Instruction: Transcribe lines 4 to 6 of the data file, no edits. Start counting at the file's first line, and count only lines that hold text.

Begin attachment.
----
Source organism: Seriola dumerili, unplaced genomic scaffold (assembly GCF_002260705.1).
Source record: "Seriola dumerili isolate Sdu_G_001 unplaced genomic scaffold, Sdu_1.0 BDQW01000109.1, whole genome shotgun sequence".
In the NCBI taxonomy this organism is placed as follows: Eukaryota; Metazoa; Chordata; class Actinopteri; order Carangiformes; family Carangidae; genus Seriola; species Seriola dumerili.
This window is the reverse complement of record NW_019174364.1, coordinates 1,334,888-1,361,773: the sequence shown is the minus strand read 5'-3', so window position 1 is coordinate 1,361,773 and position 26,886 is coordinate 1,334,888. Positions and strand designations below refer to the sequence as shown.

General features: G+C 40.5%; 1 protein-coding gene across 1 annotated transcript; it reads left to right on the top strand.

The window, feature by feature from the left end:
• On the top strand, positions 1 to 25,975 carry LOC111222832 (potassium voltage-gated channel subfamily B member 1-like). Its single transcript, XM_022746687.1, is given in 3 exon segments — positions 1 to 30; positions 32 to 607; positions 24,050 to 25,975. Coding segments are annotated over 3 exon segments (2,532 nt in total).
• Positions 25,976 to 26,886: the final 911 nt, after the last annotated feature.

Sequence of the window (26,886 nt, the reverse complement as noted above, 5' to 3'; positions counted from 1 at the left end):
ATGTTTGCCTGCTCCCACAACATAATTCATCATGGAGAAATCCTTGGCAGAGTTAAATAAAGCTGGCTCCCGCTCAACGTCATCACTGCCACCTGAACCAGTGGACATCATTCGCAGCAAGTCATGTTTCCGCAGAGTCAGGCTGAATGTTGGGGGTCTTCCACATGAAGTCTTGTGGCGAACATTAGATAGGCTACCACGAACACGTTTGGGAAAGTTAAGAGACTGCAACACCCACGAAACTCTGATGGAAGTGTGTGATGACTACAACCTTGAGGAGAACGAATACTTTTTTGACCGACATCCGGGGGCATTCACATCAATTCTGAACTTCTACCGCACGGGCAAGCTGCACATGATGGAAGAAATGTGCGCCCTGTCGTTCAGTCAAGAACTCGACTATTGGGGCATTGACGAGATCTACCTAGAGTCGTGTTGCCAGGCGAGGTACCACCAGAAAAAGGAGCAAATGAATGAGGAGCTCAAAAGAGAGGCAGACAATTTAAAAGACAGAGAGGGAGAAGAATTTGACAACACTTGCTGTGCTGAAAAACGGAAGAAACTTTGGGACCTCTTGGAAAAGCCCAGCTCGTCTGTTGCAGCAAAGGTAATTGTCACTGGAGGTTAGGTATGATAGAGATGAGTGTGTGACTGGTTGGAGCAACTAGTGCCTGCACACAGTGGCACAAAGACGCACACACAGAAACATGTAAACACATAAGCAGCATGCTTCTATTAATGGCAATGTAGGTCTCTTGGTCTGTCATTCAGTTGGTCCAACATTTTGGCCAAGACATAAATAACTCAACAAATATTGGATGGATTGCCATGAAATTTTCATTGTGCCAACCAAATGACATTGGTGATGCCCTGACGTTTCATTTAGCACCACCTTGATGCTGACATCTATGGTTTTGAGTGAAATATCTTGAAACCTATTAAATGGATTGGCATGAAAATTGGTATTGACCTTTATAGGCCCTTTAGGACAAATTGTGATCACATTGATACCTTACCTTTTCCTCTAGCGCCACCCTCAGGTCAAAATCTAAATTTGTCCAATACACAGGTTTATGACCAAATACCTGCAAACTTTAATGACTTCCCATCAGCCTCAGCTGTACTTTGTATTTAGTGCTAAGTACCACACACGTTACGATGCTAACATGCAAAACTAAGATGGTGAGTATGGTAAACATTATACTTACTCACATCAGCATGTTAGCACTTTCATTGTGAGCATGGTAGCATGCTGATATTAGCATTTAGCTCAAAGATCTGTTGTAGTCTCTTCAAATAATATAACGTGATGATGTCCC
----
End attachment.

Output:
This window is the reverse complement of record NW_019174364.1, coordinates 1,334,888-1,361,773: the sequence shown is the minus strand read 5'-3', so window position 1 is coordinate 1,361,773 and position 26,886 is coordinate 1,334,888. Positions and strand designations below refer to the sequence as shown.

General features: G+C 40.5%; 1 protein-coding gene across 1 annotated transcript; it reads left to right on the top strand.

The window, feature by feature from the left end: